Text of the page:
In its first admission of lapses in the allotment of coal blocks, the central government told the Supreme Court Thursday that “something went wrong” with the process and that the allotment could have been done better.
Prompted by a bench led by Justice R M Lodha, Attorney General G E Vahanvati said that the decisions, which may have been taken in good faith in the past, may indeed look bad now and those decisions could have been taken in a “more refined” manner.
“Yes, I accept something has gone wrong with the process. Decisions were taken in good faith but somehow, somewhere, things went wrong. We admit decisions could have been done in a better manner,” Vahanvati told the bench, also comprising Justices Madan B Lokur and Kurian Joseph.
“In hindsight, we can say something has gone wrong and some correction is required to be done,” the government’s top law officer added. Vahanvati’s comments came in response to a query from the bench.
“Your intentions may be right but the exercise made and the manner in which it was done, shows something has gone wrong. The whole thing could have been done in a better manner but it is for the executive to do so. Don’t you think the entire exercise could have been done in a far better manner?” the bench had asked. In response, Vahanvati pointed out that some of these contentious decisions were taken when the critical need of the country was to increase power generation. “What we did was in national interest. Ideally we should have formed a national policy. Something better could have been evolved in the national interest.” he said.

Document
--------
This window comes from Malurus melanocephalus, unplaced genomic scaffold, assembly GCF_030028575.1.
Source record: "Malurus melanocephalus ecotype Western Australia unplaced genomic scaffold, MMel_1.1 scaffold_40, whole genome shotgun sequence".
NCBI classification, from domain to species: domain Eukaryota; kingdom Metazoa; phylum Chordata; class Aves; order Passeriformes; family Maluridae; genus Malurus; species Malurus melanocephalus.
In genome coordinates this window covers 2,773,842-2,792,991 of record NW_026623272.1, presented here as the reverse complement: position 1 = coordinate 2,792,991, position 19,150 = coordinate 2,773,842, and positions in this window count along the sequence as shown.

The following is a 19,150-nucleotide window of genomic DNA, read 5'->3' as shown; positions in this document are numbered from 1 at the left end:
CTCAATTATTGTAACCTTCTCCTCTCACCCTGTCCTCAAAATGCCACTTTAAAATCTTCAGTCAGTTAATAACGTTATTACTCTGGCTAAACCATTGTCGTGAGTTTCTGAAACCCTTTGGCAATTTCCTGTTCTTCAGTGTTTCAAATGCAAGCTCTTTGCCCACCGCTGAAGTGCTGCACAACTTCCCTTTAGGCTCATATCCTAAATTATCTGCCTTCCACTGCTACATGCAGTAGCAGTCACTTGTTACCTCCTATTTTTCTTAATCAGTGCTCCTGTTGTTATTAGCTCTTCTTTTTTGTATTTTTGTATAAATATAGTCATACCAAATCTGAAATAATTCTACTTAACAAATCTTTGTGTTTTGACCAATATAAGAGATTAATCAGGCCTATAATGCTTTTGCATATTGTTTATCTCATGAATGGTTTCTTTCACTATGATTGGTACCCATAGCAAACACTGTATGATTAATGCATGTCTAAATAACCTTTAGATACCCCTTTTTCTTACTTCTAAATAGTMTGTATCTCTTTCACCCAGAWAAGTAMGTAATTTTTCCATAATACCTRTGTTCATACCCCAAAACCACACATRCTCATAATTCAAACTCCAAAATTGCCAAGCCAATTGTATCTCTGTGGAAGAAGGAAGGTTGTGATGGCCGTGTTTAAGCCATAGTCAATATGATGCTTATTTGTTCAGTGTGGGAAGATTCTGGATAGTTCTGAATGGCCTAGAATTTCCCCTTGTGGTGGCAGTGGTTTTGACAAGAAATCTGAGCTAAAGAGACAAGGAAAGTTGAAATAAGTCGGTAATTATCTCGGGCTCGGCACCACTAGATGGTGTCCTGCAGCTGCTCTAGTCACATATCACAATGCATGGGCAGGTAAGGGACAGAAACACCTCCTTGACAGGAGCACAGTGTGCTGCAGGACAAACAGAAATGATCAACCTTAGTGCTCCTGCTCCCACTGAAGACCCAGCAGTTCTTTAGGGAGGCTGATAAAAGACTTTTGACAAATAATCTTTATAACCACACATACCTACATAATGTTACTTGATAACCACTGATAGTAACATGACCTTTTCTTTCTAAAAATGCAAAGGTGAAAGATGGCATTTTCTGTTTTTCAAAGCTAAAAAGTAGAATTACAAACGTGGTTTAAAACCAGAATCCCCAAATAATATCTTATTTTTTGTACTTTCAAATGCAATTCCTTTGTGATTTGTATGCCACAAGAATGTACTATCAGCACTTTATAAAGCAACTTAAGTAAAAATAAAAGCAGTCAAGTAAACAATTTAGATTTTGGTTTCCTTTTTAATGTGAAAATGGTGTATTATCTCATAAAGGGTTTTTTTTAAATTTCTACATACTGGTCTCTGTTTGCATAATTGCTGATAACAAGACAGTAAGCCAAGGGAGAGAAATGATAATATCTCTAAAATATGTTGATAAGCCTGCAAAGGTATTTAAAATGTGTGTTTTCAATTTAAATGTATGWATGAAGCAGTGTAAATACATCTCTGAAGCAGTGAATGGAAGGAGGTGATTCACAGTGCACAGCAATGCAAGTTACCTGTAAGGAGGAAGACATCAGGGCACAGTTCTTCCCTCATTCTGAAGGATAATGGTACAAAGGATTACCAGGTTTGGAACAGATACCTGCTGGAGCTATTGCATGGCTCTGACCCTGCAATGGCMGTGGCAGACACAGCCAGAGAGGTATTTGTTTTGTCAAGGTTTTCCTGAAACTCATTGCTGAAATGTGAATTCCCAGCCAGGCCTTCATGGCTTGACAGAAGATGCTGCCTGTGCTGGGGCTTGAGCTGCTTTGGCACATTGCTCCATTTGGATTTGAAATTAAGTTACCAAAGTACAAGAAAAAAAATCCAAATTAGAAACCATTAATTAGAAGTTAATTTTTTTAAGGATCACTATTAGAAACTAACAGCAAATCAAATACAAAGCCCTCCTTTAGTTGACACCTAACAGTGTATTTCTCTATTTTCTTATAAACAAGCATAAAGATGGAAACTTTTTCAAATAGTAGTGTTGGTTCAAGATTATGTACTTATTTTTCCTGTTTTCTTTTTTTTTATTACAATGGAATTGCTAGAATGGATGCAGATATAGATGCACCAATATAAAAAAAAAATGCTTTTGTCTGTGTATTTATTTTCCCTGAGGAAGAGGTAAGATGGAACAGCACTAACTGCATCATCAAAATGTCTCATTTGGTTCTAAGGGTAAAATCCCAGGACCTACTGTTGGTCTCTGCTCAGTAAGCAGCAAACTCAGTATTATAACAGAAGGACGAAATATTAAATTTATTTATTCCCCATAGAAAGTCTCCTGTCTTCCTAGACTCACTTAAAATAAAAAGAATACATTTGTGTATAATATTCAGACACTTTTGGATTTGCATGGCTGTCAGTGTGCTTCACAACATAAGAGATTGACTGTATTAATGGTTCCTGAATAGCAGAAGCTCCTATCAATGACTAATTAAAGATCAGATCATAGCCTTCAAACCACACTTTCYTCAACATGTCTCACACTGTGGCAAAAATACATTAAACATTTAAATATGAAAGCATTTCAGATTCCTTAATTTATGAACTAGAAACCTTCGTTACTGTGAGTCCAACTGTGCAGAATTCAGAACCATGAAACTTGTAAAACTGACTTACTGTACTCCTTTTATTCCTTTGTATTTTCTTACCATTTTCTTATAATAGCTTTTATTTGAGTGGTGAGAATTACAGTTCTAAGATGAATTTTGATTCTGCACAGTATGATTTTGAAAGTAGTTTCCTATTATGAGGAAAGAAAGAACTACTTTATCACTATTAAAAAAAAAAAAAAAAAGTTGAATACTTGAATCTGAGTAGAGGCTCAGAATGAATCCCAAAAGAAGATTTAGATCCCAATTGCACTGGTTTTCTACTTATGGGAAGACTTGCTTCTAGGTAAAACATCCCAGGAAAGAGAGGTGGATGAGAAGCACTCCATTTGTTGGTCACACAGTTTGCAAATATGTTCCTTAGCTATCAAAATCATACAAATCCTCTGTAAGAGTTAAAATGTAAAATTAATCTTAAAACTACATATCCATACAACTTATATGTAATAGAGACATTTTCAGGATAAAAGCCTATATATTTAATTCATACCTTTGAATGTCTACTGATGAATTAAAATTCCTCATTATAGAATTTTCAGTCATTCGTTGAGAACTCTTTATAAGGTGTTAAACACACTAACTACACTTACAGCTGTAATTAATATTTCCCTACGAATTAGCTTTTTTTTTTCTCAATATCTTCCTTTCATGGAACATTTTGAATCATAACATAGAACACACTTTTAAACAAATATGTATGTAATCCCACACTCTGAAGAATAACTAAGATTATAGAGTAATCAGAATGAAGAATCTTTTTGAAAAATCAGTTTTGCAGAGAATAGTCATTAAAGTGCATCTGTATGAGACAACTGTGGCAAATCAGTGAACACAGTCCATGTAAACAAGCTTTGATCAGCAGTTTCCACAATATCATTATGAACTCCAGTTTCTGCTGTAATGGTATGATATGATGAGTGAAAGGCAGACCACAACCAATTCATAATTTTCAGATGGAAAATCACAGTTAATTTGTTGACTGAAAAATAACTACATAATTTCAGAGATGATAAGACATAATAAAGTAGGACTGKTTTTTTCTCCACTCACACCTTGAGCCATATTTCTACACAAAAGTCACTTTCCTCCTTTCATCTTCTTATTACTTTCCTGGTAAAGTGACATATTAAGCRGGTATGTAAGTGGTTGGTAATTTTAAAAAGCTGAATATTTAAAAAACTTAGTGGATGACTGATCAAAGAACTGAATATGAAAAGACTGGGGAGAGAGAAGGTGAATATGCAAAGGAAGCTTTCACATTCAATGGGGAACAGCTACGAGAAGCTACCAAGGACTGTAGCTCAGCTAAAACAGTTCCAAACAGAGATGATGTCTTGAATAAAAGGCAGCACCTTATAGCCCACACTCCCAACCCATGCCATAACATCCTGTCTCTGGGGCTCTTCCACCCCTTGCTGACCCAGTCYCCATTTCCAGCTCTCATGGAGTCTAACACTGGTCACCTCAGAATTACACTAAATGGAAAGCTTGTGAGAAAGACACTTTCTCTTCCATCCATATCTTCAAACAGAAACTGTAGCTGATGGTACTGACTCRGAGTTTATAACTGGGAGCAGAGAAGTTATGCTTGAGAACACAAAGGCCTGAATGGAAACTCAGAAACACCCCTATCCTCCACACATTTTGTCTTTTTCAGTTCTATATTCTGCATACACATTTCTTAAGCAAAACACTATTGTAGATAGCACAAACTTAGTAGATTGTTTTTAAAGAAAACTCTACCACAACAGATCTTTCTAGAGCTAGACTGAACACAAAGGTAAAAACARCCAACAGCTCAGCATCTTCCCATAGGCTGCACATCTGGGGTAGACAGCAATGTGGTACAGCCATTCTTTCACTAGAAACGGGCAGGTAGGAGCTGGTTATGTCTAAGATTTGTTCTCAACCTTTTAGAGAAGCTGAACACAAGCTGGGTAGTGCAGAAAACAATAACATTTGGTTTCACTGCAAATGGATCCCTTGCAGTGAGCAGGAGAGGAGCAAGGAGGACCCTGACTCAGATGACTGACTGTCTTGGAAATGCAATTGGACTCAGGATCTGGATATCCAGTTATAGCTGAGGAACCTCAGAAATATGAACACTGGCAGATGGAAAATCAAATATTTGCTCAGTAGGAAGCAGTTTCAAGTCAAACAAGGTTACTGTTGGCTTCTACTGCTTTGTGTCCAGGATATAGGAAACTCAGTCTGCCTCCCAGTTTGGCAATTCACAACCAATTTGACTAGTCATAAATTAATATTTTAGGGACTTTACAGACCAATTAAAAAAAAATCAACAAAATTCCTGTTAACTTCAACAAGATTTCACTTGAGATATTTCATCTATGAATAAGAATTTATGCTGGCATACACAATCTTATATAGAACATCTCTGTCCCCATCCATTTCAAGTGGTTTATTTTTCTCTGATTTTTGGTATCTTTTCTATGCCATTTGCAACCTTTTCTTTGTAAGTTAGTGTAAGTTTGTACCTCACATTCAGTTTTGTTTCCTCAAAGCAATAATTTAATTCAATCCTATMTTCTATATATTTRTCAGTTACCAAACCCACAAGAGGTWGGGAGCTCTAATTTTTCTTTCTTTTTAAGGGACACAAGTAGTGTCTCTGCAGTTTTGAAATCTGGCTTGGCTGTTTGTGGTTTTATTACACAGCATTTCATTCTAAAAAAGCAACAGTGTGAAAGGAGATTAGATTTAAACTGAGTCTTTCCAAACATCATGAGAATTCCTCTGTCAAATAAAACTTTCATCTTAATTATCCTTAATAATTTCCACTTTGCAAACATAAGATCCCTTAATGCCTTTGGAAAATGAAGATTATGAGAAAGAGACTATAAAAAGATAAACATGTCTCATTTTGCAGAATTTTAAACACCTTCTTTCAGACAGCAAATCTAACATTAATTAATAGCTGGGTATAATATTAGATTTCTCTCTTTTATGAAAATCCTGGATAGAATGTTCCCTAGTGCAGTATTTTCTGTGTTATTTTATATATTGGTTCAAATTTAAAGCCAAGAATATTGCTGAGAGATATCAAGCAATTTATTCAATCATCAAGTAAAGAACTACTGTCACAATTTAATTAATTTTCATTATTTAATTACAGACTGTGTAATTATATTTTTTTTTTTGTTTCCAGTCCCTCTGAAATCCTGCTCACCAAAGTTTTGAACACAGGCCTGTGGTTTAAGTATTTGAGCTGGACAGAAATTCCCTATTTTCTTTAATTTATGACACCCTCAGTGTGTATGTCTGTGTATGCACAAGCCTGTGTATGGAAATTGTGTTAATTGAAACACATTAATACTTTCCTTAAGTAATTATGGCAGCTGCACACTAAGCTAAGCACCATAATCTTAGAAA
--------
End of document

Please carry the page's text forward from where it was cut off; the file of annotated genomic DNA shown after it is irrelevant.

Reconciling to the court’s views, the AG added: “We took decision in good faith but something turned out to be wrong with the development and regulation of coal blocks. Everything could have been done in a more refined and better manner. I accept my lordships view.”
Vahanvati also agreed with the court that the allotment of blocks required to be a more consultative exercise with states also having an adequate say. “A lot of decisions taken in the past, say 1991-92, with an intention to overcome power shortage in the country and increase power generation may not look good now but all this was done in good faith,” he reiterated.
The AG assured the court that the government will not grant any more mining leases on the basis of mere allotment letters.
On the issue of conveying the government’s readiness to cancel the allotment of coal blocks after 2005, Vahanvati sought time until next week to come back with requisite instructions.
The bench had Wednesday asked if the government was ready to cancel coal blocks allotted after 2005 and also consider calling off such allotments where either leases have not been executed or “milestones” had not been achieved by the beneficiary.
There are more than 100 blocks allotted after 2005 following meetings of the Screening Committee.